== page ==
Jerusalem – the crossroads of the worlds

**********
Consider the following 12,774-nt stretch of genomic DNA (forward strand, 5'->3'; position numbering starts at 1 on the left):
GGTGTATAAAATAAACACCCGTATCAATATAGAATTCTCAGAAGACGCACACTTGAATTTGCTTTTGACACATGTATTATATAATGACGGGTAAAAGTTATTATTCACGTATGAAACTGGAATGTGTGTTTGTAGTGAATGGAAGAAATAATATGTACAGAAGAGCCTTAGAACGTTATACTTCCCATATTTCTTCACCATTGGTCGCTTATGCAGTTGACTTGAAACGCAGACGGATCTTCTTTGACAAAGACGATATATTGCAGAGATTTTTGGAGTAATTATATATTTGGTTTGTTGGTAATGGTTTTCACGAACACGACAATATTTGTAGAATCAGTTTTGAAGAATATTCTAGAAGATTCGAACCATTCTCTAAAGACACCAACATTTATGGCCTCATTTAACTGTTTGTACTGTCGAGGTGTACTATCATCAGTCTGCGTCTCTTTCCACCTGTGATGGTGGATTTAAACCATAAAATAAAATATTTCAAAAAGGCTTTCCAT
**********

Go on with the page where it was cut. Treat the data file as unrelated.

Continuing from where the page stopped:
In the air of Jerusalem, the bells of the Christian churches mix with the deep voice of a mullah coming from the speakers of mosques and the white dust of a white-stone city. A quiet buzz is heard in the Jewish quarter – people poured out of the synagogue and radiate high spirits. The bright, but estranged from the faces of this world, true guardians of the ancient faith … How do so many peoples, religions get along on one piece of land? If we consider that even within the same religion there is no unity of views and there are inter-confessional conflicts? Those Jews are orthodox, conservative, progressive, classical and Hasidim. What about Christians? Only the Temple of the Body of the Lord is divided between a number of churches and denominations. An example is the well-known dispute between the patriarchs of the Armenian Apostolic Church Torkom II and the Greek Orthodox Church Irenaeus I for the right to bring the Holy Fire and the right to pray simultaneously in Kuvuklia … Now we recall that in the Israeli religious-international cocktail there are Christian Arabs and Muslim Arabs, not to mention lesser-numbered nationalities and faiths. Farewell to the Holy Land in Jerusalem late evening. You turn on the TV – the leading western news channels, as if competing, show the black-haired guys in arafat, waving machine guns. Shots are heard, someone is being carried away. You open the hotel window with a view of the ramparts of ancient Jerusalem – silence. I take a camera and go to the city, because it is not known when fate will bring it to the Holy Land. The friendly owner of the cafe is ready to squeeze pomegranate fresh for a foreigner who wandered at night in the Arab quarter. The Armenian quarter is sleeping. Jewish – quietly buzzing – Shabbat, Saturday. On the faces of people is a holiday. Near the synagogue is crowded, near the Wailing Wall – too. Night, people walk … Morning, hotel, TV. Another report: they show how some Arabs kill others – Fatah did not agree with Hamas. The Palestinian official blames the Jews, of course. Like, if not for them, we, the Arabs, would not quarrel with each other … Jerusalem fenced off the Palestinian Authority with a security wall – the Israeli version of the Great Wall of China. They say it’s easier to control the territory from the penetration of terrorists. True, gates open every morning in the wall and Palestinian residents go to work in Jerusalem. In the evening – back. When the antifada was announced, the gates did not open. The rule is simple: there is an antifada – there is no work. Departure to Ukraine tomorrow. Today there is still a chance to get to Bethlehem, Palestine. The host side does not guarantee security, they say, does not control the situation in the Palestinian Authority (de jure part of Israel). But under pressure from journalists, they found someone to contact “on the other side” to accept and return the group. True, it did not work out … Opinions in the group were divided, and the adventurous wing did not gain the required number of votes.